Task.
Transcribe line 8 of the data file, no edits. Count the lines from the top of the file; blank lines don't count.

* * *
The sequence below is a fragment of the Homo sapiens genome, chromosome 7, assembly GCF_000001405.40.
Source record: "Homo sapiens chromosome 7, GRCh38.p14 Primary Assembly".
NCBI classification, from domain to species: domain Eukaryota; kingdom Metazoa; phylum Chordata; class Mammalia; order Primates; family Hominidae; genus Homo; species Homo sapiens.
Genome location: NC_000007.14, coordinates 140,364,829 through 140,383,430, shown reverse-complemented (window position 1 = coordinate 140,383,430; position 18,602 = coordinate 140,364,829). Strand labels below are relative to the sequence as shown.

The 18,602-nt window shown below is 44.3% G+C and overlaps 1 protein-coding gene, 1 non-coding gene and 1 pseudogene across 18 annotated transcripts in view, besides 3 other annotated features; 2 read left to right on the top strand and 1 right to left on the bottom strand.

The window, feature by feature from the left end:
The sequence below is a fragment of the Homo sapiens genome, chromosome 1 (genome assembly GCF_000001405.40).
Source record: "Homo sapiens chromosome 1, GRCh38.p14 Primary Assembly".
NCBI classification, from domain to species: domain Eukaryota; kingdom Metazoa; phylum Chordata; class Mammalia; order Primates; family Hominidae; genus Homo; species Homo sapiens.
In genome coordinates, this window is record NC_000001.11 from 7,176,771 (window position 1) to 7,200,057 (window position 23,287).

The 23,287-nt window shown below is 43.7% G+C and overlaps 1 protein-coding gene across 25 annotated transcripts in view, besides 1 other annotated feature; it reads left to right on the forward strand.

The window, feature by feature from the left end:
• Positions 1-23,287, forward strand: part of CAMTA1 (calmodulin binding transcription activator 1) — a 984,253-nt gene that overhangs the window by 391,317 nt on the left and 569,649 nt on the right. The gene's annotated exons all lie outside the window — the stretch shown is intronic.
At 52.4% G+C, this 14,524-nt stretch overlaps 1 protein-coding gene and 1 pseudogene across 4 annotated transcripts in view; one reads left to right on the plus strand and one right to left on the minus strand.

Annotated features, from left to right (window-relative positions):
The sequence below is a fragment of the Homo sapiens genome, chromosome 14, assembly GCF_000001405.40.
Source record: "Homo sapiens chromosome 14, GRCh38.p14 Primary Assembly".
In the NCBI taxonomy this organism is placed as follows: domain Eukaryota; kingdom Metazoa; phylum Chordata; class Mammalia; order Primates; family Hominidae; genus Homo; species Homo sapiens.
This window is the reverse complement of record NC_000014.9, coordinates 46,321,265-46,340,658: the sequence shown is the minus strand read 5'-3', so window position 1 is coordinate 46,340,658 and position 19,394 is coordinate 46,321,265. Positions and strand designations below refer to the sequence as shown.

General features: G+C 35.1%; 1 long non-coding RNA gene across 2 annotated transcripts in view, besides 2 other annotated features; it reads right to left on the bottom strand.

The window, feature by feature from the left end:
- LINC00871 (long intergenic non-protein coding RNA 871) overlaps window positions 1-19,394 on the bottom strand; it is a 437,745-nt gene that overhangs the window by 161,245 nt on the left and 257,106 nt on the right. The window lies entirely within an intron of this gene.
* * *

Source record: "Homo sapiens chromosome 1, GRCh38.p14 Primary Assembly".